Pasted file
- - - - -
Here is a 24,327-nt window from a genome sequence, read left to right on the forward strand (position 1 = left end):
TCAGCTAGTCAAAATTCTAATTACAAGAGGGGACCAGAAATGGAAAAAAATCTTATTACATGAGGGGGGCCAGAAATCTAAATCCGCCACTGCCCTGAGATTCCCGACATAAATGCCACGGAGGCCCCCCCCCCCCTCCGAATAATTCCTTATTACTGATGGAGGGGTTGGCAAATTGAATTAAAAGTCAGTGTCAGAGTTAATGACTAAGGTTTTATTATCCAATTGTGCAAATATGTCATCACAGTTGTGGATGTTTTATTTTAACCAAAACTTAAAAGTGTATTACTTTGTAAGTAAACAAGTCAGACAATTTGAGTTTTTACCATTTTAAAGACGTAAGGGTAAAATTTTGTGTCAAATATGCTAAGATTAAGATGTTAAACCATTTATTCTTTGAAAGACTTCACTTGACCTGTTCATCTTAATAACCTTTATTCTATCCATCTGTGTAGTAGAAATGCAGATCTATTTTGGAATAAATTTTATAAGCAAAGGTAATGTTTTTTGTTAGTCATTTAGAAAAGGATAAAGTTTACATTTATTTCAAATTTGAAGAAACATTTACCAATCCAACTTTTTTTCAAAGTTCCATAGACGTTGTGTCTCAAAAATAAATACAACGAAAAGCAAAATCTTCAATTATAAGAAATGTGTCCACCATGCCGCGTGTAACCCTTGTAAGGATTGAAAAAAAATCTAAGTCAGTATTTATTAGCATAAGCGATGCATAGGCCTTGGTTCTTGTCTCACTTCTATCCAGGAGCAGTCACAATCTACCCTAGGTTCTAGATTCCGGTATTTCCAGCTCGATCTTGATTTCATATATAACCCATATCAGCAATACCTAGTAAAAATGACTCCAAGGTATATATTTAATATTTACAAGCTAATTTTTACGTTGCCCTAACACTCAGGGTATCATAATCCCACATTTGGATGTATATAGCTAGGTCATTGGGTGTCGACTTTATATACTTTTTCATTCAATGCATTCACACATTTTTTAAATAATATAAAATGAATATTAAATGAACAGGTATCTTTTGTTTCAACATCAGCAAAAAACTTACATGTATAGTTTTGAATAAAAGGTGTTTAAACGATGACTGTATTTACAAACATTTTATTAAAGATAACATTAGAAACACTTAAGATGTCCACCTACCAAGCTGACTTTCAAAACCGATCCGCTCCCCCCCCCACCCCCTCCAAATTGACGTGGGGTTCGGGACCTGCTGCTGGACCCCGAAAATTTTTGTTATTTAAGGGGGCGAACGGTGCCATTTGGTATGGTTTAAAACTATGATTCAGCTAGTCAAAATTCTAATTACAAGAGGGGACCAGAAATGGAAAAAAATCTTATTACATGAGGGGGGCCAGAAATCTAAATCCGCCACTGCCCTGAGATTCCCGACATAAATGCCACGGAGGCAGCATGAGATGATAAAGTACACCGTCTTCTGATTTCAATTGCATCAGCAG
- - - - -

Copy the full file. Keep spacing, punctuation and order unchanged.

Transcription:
Here is a 24,327-nt window from a genome sequence, read left to right on the forward strand (position 1 = left end):
TCAGCTAGTCAAAATTCTAATTACAAGAGGGGACCAGAAATGGAAAAAAATCTTATTACATGAGGGGGGCCAGAAATCTAAATCCGCCACTGCCCTGAGATTCCCGACATAAATGCCACGGAGGCCCCCCCCCCCCTCCGAATAATTCCTTATTACTGATGGAGGGGTTGGCAAATTGAATTAAAAGTCAGTGTCAGAGTTAATGACTAAGGTTTTATTATCCAATTGTGCAAATATGTCATCACAGTTGTGGATGTTTTATTTTAACCAAAACTTAAAAGTGTATTACTTTGTAAGTAAACAAGTCAGACAATTTGAGTTTTTACCATTTTAAAGACGTAAGGGTAAAATTTTGTGTCAAATATGCTAAGATTAAGATGTTAAACCATTTATTCTTTGAAAGACTTCACTTGACCTGTTCATCTTAATAACCTTTATTCTATCCATCTGTGTAGTAGAAATGCAGATCTATTTTGGAATAAATTTTATAAGCAAAGGTAATGTTTTTTGTTAGTCATTTAGAAAAGGATAAAGTTTACATTTATTTCAAATTTGAAGAAACATTTACCAATCCAACTTTTTTTCAAAGTTCCATAGACGTTGTGTCTCAAAAATAAATACAACGAAAAGCAAAATCTTCAATTATAAGAAATGTGTCCACCATGCCGCGTGTAACCCTTGTAAGGATTGAAAAAAAATCTAAGTCAGTATTTATTAGCATAAGCGATGCATAGGCCTTGGTTCTTGTCTCACTTCTATCCAGGAGCAGTCACAATCTACCCTAGGTTCTAGATTCCGGTATTTCCAGCTCGATCTTGATTTCATATATAACCCATATCAGCAATACCTAGTAAAAATGACTCCAAGGTATATATTTAATATTTACAAGCTAATTTTTACGTTGCCCTAACACTCAGGGTATCATAATCCCACATTTGGATGTATATAGCTAGGTCATTGGGTGTCGACTTTATATACTTTTTCATTCAATGCATTCACACATTTTTTAAATAATATAAAATGAATATTAAATGAACAGGTATCTTTTGTTTCAACATCAGCAAAAAACTTACATGTATAGTTTTGAATAAAAGGTGTTTAAACGATGACTGTATTTACAAACATTTTATTAAAGATAACATTAGAAACACTTAAGATGTCCACCTACCAAGCTGACTTTCAAAACCGATCCGCTCCCCCCCCCACCCCCTCCAAATTGACGTGGGGTTCGGGACCTGCTGCTGGACCCCGAAAATTTTTGTTATTTAAGGGGGCGAACGGTGCCATTTGGTATGGTTTAAAACTATGATTCAGCTAGTCAAAATTCTAATTACAAGAGGGGACCAGAAATGGAAAAAAATCTTATTACATGAGGGGGGCCAGAAATCTAAATCCGCCACTGCCCTGAGATTCCCGACATAAATGCCACGGAGGCAGCATGAGATGATAAAGTACACCGTCTTCTGATTTCAATTGCATCAGCAG